Start writing a post

Why Women’s History Month reminds us to celebrate the extraordinary women in our own lives

Women are often inspirational figures despite their stories not being widely shared.

Why Women’s History Month reminds us to celebrate the extraordinary women in our own lives
Photo by Unsplash
https://mobile.twitter.com/Zoya_o1
I'm a British Muslim woman with interests in complementary health, history and observing life.

Sometimes, I feel like we shouldn't need Women's History Month because women are already a part of history. But, reflecting on when I studied history at school, only a handful of women were discussed.

History often appears to be about war and politics in which men are overrepresented. So, where are the women?

Women are often inspirational figures despite their stories not being widely shared or recognised. I was reminded of this when hearing about my late aunt, Salima Akhtar, an ordinary Muslim woman who lived in Pakistan.


As an independent woman and doctor, she would go out in her long cream coat and niqab, working and running her own errands as well as looking after her family home. One particular story about her stood out for me.

The Ahmadiyya Muslim Community is small and persecuted by many other Muslims worldwide, but especially in Pakistan, where Ahmadi Muslims are restricted in their job prospects. They can be arrested just for declaring themselves Muslim and have been beaten and even murdered just for their faith.

Laws have been passed, as well as smaller actions in local communities. One such action in 1974 was a social boycott in Sargodha in Punjab. Muslim clergy led the followers into picketing the homes of Ahmadi Muslims, preventing them from coming and going freely for three months.

It is traditional to have a stock of essentials such as rice and tea, but after a while, it becomes difficult to carry on without fresh supplies, and many families faced a hard time during this time shut away in their homes.

When will female Muslim achievement ever be acknowledged, praised and encouraged conversations.indy100.com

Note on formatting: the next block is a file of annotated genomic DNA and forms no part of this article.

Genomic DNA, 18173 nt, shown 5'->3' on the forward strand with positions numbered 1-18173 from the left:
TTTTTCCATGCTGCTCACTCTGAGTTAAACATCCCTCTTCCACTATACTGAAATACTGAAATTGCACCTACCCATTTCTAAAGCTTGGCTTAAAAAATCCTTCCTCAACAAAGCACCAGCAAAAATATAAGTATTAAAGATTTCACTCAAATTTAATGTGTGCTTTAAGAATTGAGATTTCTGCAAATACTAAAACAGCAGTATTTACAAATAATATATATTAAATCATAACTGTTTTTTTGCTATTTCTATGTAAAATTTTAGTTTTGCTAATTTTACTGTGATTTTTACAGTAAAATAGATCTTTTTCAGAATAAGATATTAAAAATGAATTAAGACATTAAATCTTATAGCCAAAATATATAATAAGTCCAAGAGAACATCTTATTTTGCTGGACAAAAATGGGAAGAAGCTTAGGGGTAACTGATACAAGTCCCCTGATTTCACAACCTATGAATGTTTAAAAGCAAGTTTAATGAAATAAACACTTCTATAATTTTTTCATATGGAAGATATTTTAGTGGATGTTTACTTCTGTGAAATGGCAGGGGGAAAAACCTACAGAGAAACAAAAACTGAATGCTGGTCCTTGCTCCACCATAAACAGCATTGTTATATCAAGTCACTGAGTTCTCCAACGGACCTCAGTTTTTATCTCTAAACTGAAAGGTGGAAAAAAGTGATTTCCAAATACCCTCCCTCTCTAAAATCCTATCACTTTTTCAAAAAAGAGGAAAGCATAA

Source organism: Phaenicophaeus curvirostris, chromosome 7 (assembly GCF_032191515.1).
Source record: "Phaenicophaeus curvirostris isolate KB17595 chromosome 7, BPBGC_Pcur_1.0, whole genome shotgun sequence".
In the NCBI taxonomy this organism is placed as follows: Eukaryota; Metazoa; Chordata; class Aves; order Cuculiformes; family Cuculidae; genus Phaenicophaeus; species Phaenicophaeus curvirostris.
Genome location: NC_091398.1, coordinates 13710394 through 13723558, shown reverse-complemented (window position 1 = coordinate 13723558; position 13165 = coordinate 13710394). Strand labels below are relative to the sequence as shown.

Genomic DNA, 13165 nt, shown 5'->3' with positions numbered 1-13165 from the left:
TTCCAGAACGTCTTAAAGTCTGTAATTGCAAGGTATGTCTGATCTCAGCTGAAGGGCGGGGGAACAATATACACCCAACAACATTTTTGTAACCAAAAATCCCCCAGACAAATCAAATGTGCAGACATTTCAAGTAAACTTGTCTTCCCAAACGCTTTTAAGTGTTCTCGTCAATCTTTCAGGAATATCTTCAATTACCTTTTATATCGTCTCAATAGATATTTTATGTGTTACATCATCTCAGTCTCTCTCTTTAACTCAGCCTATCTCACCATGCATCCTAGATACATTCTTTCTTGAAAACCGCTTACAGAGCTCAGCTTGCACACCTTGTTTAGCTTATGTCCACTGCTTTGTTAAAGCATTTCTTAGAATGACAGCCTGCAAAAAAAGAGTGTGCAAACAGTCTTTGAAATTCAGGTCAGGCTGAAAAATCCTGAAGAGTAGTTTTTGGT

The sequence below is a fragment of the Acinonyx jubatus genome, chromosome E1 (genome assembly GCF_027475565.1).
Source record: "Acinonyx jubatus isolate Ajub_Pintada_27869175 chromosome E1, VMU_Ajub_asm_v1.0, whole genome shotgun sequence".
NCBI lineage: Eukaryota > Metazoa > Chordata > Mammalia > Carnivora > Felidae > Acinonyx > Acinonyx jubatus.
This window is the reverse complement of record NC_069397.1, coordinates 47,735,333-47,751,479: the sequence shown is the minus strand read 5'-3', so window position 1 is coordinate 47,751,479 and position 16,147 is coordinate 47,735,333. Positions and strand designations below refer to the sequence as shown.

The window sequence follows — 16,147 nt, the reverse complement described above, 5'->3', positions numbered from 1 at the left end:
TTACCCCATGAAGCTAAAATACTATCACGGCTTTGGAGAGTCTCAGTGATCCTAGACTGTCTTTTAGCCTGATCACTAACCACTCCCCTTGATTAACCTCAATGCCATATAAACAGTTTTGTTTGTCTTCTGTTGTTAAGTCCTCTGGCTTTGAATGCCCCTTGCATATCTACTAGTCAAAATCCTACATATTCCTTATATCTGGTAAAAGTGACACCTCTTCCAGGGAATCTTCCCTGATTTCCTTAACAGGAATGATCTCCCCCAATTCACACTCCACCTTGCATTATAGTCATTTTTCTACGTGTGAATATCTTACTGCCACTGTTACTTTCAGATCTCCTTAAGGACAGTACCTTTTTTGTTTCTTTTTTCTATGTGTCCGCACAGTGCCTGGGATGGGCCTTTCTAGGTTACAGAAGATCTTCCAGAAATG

Salima was a doctor working at a hospital during this time and would leave the family home to go to the hospital. The picketers would stop all cars leaving, so she would go on foot. On her way home, she began to visit shops to buy groceries, leaving with supplies of milk, eggs and flour.

Before reaching home, she hid her purchases under her coat and shawl, so nothing was obviously visible to those picketing, and they would let her pass – no one could refuse this imposing personality!

In this way, with this seemingly small action, she helped her family and also her neighbours to get through this difficult time. Having seen footage over the years of angry mobs whipped up by clergy in Pakistan, Salima's story illustrates the courage she had to keep her family going.

Additionally, another family who experienced the boycott spoke about how a Christian woman, the wife of a local clergyman, would help them by smuggling food during quiet times.

They remember her with affection to this day.

War and politics are all very well, and I love history in all forms, but we should also celebrate the ordinary inspirational women who keep the world going.

Their stories should be the ones that illustrate the reality of life, so it's a great opportunity to use Women's History Month to do that and show just how extraordinary the ordinary women in our lives really are.

Have you got something to say about Women's History Month? Submit a post to Conversations for the chance to see your writing here.


I'm pleading for pop culture to stop playing OCD for laughs

Perhaps the time has come to re-evaluate how we portray OCD in films and TV series.

Melvin Udall in As Good as it Gets

I've had Obsessive Compulsive Disorder (OCD) since I was a child and I'm now in my early 40s. For all of this time, I have felt like I should be apologizing for it.

It's like this invisible phantom that engulfs one in fear and doubt and brings dark clouds to a shiny day at the park. The sense of guilt has always followed me due to the disorder being a part of my everyday life. For whenever I would try to talk about it to a friend or a relative, to explain a certain lifestyle choice, to touch upon its debilitating nature, I've often been looked at funny in return.

Keep reading... Show less
#StartTheConversation by joining us on
x

Join our new platform for free and your post can reach a huge audience on Indy100 and The Independent join